NYC's Top Bodegas

An appreciation of New York's many bodegas

There are a million reasons to love New York, but my first was a turkey-bacon-mozzarella-pickle-cream cheese-mustard sandwich. That's what I, completely overwhelmed by choice, ordered the first time I went to a bodega. At 2 a.m. To his everlasting credit, the guy behind the counter didn't bat an eye.

Chances are he'd heard worse. In a city obsessed with the next wunderkind chef, bodegas are one of few safe havens, offering a judgement-free zone in which no sandwich is too gnarly, no late-night craving too odd. Many are open 24 hours. Some have cats. There is almost certainly one within walking distance of wherever you are right now, and that fact is one of the more comforting things about living here.

Bodega coffee & clerk  

The Bodega, Defined: If you visit a lot of bodegas, like I do, and think about them for too long, like I have, you'll start to question what exactly defines one. In Spanish, la bodega is the catchall word for "grocery store," but almost no one would describe a Whole Foods as a bodega. Some use the term to describe only stores specializing in Hispanic ingredients, but others call virtually any small convenience store a bodega. There are bare-boned bodegas selling only canned food and cold beer and fancier bodegas with full sandwich bars and sometimes hot buffets (though this arguably pushes them into deli territory).

"A bodega should sell sandwiches, loosies [individual cigarettes] and beer—that's pretty much it," says GG's executive chef, Bobby Hellen, who's from Staten Island and contends that the best bodegas are those physically located on corners. Chef/owner at Huertas, Jonah Miller, who grew up amid what he considers "a sort of 'museum mile' of bodegas on Amsterdam Avenue between 90th and 110th Streets," says that a bodega must have all of the above, plus "milk, snacks and coffee that I wouldn't enjoy."

Bodega Dos and Don'ts: More than one Tasting Table staff member have strong feelings on what a bodega should and should not sell. "A bodega can be a deli, but a deli is not always a bodega," assistant photo editor Dave Katz says. "You can get a sandwich at a deli, but not dried pasta." Food editor Andy Baraghani says that bodegas need "lots of things that have nothing to do with food, like paper towels and lotto tickets. And cats." Associate managing editor Jillian King, who hails from Long Island, is strict in her belief that the only true bodegas are those selling hot rice and beans.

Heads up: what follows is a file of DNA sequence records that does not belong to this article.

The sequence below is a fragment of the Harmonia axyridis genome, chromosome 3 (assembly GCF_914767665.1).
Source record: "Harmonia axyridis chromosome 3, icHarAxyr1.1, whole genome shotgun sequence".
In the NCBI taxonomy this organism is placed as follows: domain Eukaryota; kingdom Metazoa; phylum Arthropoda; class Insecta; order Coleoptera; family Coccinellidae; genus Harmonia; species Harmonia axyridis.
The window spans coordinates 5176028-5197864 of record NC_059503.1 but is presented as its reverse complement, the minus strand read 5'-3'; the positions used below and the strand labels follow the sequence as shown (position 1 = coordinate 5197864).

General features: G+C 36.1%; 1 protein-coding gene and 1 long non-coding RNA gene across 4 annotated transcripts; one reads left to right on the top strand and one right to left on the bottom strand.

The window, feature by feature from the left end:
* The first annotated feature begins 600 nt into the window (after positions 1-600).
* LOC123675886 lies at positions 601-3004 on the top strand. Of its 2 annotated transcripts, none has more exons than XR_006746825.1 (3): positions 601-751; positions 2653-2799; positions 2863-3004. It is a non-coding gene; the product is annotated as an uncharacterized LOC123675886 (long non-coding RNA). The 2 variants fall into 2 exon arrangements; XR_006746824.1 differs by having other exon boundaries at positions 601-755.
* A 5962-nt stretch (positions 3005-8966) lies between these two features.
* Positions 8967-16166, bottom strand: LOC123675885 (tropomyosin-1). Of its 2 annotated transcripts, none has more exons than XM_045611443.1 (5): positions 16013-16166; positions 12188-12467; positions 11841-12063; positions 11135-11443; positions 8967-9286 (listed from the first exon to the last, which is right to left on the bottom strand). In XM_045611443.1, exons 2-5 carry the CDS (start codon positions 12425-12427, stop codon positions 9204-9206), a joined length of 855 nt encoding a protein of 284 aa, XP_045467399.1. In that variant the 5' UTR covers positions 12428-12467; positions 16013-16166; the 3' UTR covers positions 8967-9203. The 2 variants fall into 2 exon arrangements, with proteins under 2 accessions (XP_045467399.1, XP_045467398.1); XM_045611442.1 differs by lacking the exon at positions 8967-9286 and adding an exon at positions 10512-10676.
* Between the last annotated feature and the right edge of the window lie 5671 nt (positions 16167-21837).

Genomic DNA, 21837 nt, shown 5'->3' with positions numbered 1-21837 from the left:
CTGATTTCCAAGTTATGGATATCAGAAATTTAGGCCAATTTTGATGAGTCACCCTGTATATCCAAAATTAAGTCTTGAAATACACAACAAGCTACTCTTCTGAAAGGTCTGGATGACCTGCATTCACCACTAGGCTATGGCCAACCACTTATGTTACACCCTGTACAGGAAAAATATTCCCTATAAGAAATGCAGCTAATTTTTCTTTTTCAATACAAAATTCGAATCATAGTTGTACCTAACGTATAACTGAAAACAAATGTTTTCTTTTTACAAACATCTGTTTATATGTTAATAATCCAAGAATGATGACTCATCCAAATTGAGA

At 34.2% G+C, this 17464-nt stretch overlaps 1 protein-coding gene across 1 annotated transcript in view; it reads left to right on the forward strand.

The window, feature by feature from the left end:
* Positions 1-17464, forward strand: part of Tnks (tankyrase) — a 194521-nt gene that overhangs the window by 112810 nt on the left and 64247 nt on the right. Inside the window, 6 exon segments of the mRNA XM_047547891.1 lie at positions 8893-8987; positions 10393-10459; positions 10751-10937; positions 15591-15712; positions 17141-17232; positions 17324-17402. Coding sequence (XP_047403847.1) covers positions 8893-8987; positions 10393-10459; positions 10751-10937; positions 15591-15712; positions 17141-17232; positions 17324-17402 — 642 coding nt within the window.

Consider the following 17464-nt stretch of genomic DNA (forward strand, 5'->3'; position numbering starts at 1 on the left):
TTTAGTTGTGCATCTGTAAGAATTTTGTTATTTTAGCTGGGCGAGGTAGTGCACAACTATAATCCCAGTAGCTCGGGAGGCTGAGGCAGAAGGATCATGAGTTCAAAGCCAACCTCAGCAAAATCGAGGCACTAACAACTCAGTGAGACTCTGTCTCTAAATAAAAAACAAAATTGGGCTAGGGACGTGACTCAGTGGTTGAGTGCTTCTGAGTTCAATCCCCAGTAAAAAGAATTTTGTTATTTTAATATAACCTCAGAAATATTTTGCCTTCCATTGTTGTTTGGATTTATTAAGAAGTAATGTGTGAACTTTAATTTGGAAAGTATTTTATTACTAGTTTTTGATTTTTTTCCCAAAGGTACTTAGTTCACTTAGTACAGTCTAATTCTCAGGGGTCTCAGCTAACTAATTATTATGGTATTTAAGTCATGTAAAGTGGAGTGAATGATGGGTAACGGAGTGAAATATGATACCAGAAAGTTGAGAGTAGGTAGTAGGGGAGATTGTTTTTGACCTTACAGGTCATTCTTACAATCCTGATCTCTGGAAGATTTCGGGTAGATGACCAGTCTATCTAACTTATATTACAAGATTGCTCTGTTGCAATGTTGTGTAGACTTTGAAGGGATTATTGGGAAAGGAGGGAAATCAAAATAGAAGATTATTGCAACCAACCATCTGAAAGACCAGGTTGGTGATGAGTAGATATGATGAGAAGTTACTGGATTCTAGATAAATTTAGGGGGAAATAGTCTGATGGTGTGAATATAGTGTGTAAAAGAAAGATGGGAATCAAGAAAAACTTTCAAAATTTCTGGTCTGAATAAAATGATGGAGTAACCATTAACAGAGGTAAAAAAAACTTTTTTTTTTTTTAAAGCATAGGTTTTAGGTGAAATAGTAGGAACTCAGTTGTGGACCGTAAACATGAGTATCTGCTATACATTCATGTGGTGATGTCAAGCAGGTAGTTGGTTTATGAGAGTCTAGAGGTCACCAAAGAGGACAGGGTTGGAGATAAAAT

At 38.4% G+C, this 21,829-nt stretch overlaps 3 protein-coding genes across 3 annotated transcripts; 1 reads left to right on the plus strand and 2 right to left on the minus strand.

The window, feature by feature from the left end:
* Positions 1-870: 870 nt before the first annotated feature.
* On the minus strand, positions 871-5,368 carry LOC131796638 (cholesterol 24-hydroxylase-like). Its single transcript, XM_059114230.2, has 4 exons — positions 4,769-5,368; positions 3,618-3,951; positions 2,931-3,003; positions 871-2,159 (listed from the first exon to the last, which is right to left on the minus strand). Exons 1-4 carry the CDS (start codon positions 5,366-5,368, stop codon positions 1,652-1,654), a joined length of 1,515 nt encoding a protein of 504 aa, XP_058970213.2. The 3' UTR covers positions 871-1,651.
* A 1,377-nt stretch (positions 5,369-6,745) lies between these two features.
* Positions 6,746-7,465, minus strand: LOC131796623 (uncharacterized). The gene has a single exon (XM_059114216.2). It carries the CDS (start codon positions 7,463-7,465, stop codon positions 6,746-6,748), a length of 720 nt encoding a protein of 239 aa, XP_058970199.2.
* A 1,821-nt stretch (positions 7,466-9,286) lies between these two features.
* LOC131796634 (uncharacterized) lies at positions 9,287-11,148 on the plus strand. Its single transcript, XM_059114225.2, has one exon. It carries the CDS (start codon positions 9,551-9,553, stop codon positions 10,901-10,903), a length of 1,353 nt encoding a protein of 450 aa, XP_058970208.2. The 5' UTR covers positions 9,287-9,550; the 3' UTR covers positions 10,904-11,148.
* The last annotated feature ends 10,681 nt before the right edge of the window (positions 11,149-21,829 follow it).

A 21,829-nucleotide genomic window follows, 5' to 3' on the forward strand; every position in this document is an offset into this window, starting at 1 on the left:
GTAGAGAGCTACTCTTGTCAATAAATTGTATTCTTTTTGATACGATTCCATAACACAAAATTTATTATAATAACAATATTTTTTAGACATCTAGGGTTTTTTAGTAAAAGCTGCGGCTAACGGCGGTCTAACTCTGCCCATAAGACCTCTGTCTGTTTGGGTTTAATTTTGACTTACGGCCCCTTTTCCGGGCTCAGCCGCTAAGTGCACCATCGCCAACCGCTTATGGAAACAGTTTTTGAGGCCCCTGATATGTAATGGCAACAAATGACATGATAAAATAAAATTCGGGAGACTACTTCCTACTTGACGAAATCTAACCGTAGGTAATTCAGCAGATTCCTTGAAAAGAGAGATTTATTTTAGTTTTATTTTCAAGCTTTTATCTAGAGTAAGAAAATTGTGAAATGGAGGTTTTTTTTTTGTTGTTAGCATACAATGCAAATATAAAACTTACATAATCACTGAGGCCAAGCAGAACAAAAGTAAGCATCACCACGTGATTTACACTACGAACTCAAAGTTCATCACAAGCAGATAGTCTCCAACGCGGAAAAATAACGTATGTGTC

Several chefs and staffers have expressed a sentiment that a bodega is a (welcome) backup when traditional grocery shopping doesn't go as planned. "You could make a whole meal out of stuff from a bodega, but it's usually where you go when you forgot something somewhere else," John Bush, a partner at Talde, Pork Slope and Thistle Hill Tavern, says. Bodega staffing, too, is a particular thing. "You see the same dude working there every day, blasting his way-too-loud reggaeton with a straight face," Bush says. "They treat you like family, run the neighborhood and let you drink beer with them," Joseph "JJ" Johnson, chef de cuisine at The Cecil, adds.

Bodegas are highly personal. Aficionados keep a mental Rolodex of local options, filing away information on which has the best bacon-egg-and-cheese, which owner will float you a stray buck when you're drunk and short, which has an improbable stash of imported tropical fruit. Keep that intel at the ready—bodega knowledge is a precious thing.

The Bodegas Chefs Love

Jonah Miller, Huertas

The bodega: Hana Food in Williamsburg, Sunny & Annie's in East Village

The order: "Usually, a roll with pepper turkey, Muenster, lettuce, tomato, hot peppers, mayo and mustard, but once or twice a year, I get an unexpected craving for a toasted everything bagel with tuna salad, avocado and jalepeños. Also, nothing wrong with a Snickers ice cream bar. "

Joseph "JJ" Johnson, The Cecil

The bodega: Nancy Design Daenauris Grocery, Upper West Side

The order: "Bacon, egg and cheese on multigrain toast with Muenster cheese."

Bobby Hellen, GG's

The bodega: "Whatever is closest to me."

The order: "Turkey, mayo, avocado, B&G spicy peppers, lettuce, tomato, cheddar and mayo again. The bread depends how I feel about myself. A roll for not giving a shit. A hero if I'm riding high, and nothing can stop me. Whole wheat when I pretend it's good for me."